This tutorial, by Glen Dewis, requires pre-thought as to how the separate photos are taken to begin with, but wow, I’d never considering creating a photo composite simply with blend modes! This has got me thinking about how I could use the technique…
At the beginning of Sunday’s photo restoration tutorial, we began by cropping away the rough edges of the photograph.
However, on some images the border is what gives it that touch of polish. Especially on vintage photographs, where some kind of border is very common due to the machines used in the enlargement process. It’s possible to add genuine scanned paper borders for a lovely effect, but that’s an entirely different technique. For now we’ll start with something simple.
Let’s take the image we worked on last week.
Restoring old photos is a rewarding pastime. I love seeing beautiful, tired old pictures emerging alive and sparkling from the restoration process. It’s always my aim to maintain the original feel of the photo. To me, this means making appear as it would have done either when it was new, or if it had appeared in an ideal world.
Today’s tutorial is a brief introduction into the world of restoration. There are of course countless techniques depending on the photo, editing software, and the preferences of the artist performing the restoration.
(The Commons are a great resource for practice photos, inspiration, history, and so much more. It’s always worth browsing when you get the chance.)
It’s just a little faded from age, rather than severely damaged. Perfect for a quick freshening up to bring it back to its former glory.
I miss writing Photoshop tutorials, so I thought I’d ease myself back into it with a quick overview of restoring old photos. The tutorial isn’t quite done yet, so here’s a sneak preview.
Tomorrow I’ll show you the super quick steps to make this:
Look like this:
This is more of a photo refresher than a restoration project, which means quick and easy gratification with little work.
How’s it done?
Tune in and find out!
Last week we looked at some of the reasons to use layers while working in Photoshop. Now let’s see some of the flexibility that Layer Masks can bring to the workflow. As mentioned last week, there’s more than one type of layer in Photoshop. To understand masks, we’ll begin with Adjustment Layers because they come with a mask automatically attached.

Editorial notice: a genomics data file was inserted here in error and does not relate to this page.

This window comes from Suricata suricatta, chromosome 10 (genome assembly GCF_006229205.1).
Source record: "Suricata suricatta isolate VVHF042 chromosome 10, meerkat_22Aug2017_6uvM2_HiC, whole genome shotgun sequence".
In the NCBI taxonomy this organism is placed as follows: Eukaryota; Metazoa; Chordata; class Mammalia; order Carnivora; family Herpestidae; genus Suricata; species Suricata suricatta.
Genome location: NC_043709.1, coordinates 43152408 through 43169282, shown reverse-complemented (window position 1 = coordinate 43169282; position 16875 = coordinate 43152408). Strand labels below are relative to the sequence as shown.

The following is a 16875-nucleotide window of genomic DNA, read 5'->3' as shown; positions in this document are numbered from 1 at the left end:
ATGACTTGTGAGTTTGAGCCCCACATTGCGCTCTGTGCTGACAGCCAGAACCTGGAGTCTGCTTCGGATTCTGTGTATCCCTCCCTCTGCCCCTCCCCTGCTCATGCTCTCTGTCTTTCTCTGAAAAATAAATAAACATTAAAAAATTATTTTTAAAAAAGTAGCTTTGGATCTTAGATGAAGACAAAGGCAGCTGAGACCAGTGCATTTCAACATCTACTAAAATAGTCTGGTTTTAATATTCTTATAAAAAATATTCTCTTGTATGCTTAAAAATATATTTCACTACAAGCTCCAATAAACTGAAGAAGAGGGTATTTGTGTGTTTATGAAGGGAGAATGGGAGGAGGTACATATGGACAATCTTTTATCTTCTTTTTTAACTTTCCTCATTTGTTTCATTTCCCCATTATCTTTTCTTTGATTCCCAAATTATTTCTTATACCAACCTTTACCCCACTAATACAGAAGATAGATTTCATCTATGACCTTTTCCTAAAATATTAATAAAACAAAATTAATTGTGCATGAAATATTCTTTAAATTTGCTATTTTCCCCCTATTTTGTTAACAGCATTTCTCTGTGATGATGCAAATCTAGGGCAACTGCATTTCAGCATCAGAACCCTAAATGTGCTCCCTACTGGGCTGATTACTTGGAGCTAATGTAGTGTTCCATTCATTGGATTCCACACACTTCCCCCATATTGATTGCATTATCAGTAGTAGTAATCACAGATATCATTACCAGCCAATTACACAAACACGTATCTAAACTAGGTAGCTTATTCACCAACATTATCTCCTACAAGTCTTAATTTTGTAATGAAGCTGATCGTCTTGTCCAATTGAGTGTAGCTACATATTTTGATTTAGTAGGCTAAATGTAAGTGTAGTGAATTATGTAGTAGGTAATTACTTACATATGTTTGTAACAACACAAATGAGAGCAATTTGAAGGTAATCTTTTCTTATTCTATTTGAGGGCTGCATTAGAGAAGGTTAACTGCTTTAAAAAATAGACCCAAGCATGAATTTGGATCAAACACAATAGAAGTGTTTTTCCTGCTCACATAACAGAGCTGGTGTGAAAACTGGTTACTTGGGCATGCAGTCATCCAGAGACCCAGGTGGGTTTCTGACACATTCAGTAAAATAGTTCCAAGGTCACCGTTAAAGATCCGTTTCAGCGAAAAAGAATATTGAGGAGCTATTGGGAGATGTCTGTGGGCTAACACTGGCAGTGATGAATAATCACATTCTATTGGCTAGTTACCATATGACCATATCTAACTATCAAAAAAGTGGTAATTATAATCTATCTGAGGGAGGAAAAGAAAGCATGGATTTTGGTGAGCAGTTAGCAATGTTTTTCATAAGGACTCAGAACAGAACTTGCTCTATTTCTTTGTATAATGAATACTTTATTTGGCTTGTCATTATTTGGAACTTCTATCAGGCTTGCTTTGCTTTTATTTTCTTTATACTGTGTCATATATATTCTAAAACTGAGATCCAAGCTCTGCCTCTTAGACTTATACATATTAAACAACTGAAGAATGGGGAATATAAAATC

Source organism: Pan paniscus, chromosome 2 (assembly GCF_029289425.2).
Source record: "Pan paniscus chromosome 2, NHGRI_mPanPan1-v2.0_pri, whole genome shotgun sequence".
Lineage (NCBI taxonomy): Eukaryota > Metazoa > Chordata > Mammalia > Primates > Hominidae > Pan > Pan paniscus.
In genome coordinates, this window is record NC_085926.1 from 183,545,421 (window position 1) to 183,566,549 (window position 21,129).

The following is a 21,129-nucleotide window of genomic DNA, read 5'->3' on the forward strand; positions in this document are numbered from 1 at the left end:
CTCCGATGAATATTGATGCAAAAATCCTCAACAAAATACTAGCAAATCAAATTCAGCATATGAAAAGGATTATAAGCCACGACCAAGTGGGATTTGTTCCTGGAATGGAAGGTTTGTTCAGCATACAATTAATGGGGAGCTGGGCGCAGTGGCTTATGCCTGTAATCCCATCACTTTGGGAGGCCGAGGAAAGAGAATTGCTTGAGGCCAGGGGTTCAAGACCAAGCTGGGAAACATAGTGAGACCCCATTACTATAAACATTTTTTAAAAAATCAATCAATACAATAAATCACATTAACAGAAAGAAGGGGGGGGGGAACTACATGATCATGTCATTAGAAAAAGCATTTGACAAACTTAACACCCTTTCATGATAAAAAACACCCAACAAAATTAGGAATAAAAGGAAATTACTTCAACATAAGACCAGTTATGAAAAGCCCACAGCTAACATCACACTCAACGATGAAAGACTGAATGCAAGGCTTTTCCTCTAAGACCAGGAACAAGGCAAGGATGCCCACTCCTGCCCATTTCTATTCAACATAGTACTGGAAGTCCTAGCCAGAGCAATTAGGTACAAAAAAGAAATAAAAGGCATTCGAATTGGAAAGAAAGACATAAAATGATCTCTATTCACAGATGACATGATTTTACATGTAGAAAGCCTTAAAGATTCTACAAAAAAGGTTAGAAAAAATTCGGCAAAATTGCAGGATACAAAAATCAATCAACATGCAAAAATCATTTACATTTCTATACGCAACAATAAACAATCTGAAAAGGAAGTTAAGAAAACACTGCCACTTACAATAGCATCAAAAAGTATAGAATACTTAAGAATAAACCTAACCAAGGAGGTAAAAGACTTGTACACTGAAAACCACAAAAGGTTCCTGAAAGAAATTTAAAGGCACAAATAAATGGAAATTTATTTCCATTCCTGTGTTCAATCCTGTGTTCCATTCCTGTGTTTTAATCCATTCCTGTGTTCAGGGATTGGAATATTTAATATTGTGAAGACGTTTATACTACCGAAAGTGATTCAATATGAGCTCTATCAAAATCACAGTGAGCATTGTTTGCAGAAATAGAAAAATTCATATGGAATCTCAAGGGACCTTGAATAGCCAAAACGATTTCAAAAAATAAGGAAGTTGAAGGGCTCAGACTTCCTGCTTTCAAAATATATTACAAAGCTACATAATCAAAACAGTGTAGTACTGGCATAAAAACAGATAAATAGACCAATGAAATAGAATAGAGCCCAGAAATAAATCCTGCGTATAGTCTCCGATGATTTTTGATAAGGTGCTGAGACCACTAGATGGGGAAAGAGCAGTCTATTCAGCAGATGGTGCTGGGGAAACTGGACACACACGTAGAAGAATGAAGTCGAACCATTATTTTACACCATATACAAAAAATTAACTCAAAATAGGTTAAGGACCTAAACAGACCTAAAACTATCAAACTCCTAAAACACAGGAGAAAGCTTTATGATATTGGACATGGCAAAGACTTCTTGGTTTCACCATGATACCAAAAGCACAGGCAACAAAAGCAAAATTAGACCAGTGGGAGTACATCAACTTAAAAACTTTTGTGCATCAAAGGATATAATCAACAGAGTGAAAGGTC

What are Layer Masks?
Quite simply, Layer Masks are your way to tell Photoshop which parts of a layer to use or hide, without having to actually delete a thing. On an Image Layer this means, for example, being able to erase part of a photo without losing the data and, with a sweep of the Paintbrush, being able to bring back what you erased.
On an Adjustment Layer, a mask lets you choose which areas of the photo to apply the adjustment to. Instead of having to use only blanket adjustments across the entire photo, this means that you can isolate certain areas. There are endless ways this can be used. Let’s look at a simple example, following on in the theme of contrast.
When I first began using Photoshop, layers confused me horribly. But after some time of reading tutorials, magazines, and picking the brains of every Photoshop-savvy person I came across, layers became my big Photoshop love.
I now use them for every tiny change I make to my images. With big edits, or high-resolution photos, this can mean my PSD (Photoshop format) files take up a lot of hard drive space, but it’s so very worth it.
♦ Flexibility. This is the reason, above all other reasons, to use layers. You can use Layer Masks to apply an effect to any area of the photo you like, or more to one area than to another. You can lower the opacity of a layer to soften its effect on the layers below it. And of course you can take one image and combine it with another, as well as countless other possibilities.